Fairfield deals with loss of GE - WFSB 3 Connecticut

Fairfield deals with loss of GE

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Fairfield First Selectman reacts to news of GE's move to Boston. (WFSB photo) Fairfield First Selectman reacts to news of GE's move to Boston. (WFSB photo)
FAIRFIELD, CT (WFSB) -

The fallout in Fairfield continues after General Electric officials announced that the company is moving to Boston and now, the Connecticut city is trying to see its next move. 

Residents and town officials said there are plenty of concerns in Fairfield. Not only because of the loss of a prestigious company and all those jobs, but how this move will trickle down on so many different levels.

"It’s been part of our identity for 40 years,” Fairfield First Selectman Michael Tetreau said.

For nearly 30 years, David Saad said he has pumped gas and fixed cars at his Sport Hill Service Station on the Easton Turnpike.

"Definitely we're going to take a hit short term, who knows what's going to happen long term,” Saad said.

That's because just down the road is GE’s corporate headquarters with its 800 employees. On Wednesday, GE announced it would be moving to Boston this summer.

"They've been good neighbors, good customers, friends,” Saad said.

Tetreau said it’s a blow to the Fairfield community.

"It's a very significant loss for our town,” Tetreau said.  

Tetreau said he'll be meeting with GE officials next week to talk about the details of the move and the timing.

After that meeting, the focus is on seeing the 65-acre campus sold and make sure the town can find a new tenant.

"A lot of developments now are mixed use. It really depends on the vision of the developer,” Tetreau said. “Certainly finding another company like GE, probably not likely another Fortune 500 company to use all that space."

Those in Fairfield said it’s not just the loss of good paying jobs.  GE’s move will impact shops and restaurants along with the housing market.  

“By nature it’s going to hold down prices a bit,” Rick Higgins, of Higgins Group, said. “I don't think we're going to lose prices, but I think it could even help the market in a sense."

As for what's next, Saad said a long time customer and GE employee had some advice for him.

"She said with every negative comes a positive,” Saad said. “She was a believer, she's been a customer here.  People like that, you hope something good comes out of it."

While this loss will have an economic impact, some said other big businesses could actually benefit from GE’s move.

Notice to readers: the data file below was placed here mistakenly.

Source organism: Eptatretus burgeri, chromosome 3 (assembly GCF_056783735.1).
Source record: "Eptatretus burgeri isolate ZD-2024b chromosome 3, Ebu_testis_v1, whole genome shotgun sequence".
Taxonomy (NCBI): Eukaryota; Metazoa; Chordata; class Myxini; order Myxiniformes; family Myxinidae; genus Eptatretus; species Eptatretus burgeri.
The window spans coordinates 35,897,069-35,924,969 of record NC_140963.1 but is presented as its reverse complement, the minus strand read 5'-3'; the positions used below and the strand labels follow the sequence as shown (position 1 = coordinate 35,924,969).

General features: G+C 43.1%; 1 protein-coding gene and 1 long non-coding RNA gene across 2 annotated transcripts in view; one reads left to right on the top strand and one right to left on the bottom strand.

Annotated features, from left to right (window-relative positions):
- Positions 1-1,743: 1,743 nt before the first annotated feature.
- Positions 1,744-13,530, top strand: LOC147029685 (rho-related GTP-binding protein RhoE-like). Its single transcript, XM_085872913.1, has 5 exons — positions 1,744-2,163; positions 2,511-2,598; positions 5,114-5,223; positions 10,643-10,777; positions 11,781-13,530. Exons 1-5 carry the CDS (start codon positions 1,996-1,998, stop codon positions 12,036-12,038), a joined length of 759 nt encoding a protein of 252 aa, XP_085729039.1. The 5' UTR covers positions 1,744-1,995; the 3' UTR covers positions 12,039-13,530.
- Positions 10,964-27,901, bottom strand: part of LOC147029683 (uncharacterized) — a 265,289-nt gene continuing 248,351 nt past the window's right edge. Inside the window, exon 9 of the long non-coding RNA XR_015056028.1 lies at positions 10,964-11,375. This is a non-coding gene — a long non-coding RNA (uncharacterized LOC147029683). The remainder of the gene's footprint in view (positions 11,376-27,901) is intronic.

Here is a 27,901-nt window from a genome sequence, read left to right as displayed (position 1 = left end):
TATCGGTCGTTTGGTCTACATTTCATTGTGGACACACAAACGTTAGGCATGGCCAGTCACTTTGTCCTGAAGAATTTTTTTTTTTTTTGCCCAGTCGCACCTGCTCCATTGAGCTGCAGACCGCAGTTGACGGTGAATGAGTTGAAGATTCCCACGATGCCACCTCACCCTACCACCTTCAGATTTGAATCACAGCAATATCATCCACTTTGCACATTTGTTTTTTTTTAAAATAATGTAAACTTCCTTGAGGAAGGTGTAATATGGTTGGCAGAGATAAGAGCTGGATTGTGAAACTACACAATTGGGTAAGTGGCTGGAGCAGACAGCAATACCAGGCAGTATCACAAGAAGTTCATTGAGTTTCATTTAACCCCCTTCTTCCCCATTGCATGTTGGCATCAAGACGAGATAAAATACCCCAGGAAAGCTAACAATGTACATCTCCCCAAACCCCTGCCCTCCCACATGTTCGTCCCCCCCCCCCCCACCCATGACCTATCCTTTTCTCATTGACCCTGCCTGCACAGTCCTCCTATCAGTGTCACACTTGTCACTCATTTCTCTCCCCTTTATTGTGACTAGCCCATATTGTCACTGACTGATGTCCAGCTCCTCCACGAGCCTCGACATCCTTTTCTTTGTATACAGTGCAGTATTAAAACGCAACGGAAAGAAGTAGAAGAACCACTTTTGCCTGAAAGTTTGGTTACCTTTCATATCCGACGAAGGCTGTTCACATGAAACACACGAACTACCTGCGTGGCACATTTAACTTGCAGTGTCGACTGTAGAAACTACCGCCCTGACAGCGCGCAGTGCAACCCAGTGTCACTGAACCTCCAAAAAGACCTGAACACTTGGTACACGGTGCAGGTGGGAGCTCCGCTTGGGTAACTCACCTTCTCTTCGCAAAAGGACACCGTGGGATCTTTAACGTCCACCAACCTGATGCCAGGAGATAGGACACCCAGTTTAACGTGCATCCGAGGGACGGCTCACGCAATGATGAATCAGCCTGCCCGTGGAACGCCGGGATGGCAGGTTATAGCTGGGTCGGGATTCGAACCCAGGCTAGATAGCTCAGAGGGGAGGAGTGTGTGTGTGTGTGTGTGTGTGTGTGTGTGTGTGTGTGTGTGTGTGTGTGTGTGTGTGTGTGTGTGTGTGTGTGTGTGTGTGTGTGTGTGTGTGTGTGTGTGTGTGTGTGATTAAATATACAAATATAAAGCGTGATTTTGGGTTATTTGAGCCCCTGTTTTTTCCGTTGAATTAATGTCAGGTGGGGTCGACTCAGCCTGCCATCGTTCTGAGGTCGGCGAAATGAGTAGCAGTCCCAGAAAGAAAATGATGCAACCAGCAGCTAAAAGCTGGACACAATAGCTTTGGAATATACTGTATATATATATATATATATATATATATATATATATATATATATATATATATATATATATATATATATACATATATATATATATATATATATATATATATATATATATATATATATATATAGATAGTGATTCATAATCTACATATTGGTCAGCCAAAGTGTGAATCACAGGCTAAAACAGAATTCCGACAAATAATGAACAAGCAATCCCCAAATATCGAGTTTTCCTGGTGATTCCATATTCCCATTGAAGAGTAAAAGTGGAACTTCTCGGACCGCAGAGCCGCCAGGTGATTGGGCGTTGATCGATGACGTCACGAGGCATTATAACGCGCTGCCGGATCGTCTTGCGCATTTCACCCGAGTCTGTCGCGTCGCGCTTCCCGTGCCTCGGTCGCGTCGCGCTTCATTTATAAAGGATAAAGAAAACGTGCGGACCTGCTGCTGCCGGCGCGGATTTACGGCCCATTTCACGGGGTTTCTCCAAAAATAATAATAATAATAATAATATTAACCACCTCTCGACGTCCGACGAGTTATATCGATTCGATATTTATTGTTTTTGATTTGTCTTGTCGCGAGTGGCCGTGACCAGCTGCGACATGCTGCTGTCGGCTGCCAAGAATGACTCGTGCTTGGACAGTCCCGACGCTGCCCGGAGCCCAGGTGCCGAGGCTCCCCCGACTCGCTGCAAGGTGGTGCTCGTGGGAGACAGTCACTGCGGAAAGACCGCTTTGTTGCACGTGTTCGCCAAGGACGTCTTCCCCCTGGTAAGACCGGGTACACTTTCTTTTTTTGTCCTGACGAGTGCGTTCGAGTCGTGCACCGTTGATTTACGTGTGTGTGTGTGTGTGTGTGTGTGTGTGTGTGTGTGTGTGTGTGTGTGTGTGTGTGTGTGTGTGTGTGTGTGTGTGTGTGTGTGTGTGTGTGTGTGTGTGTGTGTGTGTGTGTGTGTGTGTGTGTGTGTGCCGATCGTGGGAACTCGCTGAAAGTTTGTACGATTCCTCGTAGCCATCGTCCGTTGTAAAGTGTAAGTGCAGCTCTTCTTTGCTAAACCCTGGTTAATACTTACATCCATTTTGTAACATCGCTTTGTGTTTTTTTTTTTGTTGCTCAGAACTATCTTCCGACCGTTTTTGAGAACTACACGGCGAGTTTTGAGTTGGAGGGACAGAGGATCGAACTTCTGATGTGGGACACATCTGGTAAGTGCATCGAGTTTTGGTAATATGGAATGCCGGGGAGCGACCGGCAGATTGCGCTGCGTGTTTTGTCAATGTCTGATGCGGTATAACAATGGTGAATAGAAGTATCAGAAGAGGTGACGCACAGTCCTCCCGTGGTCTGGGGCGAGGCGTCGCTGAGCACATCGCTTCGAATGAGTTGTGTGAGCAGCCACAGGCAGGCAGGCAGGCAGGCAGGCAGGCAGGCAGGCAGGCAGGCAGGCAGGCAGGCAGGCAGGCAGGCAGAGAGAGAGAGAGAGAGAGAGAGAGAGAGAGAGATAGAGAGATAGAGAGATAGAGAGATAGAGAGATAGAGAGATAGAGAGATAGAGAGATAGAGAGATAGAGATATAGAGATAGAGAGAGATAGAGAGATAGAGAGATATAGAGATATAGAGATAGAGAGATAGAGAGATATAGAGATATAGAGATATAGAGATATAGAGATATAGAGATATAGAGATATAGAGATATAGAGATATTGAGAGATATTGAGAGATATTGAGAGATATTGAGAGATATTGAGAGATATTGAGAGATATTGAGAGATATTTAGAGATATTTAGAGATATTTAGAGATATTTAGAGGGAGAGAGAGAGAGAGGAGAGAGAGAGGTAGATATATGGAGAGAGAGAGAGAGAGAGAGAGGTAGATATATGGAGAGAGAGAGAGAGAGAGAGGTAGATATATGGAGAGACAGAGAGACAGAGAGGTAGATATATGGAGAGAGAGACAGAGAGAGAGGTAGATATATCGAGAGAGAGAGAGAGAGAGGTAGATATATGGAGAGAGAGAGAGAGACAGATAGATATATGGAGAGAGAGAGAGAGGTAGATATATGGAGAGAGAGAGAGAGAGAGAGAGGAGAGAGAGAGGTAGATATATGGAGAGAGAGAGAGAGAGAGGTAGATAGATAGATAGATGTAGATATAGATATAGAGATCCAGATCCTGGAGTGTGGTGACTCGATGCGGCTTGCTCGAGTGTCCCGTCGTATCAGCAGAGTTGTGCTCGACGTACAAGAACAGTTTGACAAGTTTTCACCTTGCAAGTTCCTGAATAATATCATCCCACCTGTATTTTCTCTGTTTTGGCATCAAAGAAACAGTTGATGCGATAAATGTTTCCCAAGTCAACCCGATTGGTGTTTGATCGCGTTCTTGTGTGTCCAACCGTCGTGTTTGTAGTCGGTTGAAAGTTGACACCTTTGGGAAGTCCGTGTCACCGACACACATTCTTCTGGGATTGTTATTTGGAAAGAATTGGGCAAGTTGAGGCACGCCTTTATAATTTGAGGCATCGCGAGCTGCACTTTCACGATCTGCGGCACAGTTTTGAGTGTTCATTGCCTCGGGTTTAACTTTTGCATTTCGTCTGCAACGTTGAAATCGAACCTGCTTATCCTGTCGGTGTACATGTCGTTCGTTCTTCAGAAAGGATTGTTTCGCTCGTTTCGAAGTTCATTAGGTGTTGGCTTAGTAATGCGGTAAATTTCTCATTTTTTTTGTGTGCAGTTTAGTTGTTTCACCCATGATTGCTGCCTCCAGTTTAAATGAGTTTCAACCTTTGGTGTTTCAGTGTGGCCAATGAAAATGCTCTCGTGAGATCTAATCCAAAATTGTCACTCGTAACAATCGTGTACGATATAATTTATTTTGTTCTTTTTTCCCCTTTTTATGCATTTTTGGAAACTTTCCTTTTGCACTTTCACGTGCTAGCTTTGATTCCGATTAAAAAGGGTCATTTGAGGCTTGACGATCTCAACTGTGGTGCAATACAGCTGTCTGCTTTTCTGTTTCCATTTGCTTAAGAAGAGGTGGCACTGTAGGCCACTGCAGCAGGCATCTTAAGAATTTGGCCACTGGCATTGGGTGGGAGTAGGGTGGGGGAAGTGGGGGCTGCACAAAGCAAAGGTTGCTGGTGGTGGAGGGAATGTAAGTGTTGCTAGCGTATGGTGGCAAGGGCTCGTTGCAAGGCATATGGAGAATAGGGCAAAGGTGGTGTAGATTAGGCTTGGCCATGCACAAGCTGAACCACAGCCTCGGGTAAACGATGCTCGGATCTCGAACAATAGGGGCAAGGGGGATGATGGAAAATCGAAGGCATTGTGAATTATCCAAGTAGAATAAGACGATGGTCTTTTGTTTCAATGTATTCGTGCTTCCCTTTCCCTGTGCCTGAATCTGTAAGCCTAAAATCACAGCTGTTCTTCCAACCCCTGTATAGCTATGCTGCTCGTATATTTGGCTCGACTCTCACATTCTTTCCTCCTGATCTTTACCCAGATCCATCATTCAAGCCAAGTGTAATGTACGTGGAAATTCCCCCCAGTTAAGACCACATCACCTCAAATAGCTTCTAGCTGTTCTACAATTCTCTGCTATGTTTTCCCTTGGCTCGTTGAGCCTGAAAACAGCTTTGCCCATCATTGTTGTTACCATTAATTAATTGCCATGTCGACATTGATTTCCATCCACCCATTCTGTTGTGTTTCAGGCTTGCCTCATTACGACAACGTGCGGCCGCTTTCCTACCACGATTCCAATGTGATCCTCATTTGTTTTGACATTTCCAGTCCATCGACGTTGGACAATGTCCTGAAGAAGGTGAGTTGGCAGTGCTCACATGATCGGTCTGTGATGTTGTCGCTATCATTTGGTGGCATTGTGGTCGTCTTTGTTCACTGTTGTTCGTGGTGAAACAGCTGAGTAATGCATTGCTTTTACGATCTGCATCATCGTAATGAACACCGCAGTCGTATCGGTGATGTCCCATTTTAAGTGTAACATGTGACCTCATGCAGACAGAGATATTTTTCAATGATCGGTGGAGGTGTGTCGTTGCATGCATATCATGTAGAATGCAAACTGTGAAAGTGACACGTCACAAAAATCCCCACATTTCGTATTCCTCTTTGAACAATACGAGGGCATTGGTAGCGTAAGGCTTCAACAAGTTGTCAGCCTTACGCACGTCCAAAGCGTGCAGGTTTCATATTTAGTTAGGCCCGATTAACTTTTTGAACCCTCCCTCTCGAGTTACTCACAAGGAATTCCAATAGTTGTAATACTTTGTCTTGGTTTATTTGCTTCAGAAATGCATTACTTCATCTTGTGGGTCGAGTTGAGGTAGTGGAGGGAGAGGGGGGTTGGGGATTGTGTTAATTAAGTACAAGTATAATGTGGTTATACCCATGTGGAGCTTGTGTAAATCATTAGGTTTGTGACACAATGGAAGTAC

"You have the feeling that the last great oak has been cut down on the hill in Connecticut,” Brian Kench, who is the dean of the college of business at University of New Haven, said.  

Kench said when it comes to being business friendly, Connecticut is just not cutting it. 

“In terms of an ecosystem, it’s hostile here,” Kench said. “They were lured to Massachusetts. They were embraced going to Massachusetts."

This summer, GE announced it would consider moving out of Connecticut following a recent tax increase. 

Kench said the tax foundation ranks Connecticut as the 44th best state to do business in while the Bay State, which is GE's future home, comes in at number 25.

On Wednesday, Gov. Dannel Malloy said while he’s disappointed, GE’s move was a clear signal that Connecticut must adapt to a changing business climate.

"They're frustrated,” said Andrew Markowski, Connecticut National Federation of Independent Business director. “They like it here. They wish they can grow and thrive here, but many of them particularly over the last five years, they've been having a very, very difficult time."

The NFIB said it has been hearing from small businesses throughout the state after GE’s announcement.

Markowski is their voice at the state capitol.

"Given the business climate, given the economic climate, the decision was not entirely surprising,” he said.

Markowski said small business owners complain of high taxes, mandates and unpredictable policies coming out of Hartford.

Kench said that's something Connecticut corporations will be well aware of.

“When this happens, it catches people's attention, so the bargaining power for the next company in line changes, so you can leverage what has happened here to your advantage in terms of potential tax breaks, etc,” Kench said

As for Fairfield, its first selectman says losing g-e is significant, but adds Fairfield has much to offer.

"That's been a great source of pride, prestige, so there is a blow in terms of our identity and who were are,” Tetreau said. "Fairfield was around before GE, we're going to be around after GE."

GE employees will move to a temporary Boston location this summer with the full move to the seaport district completed by 2018. GE will host a public briefing in Boston with government officials as well as business and community leaders on Feb. 18.

To read the full statement by Tetreau, click here. 

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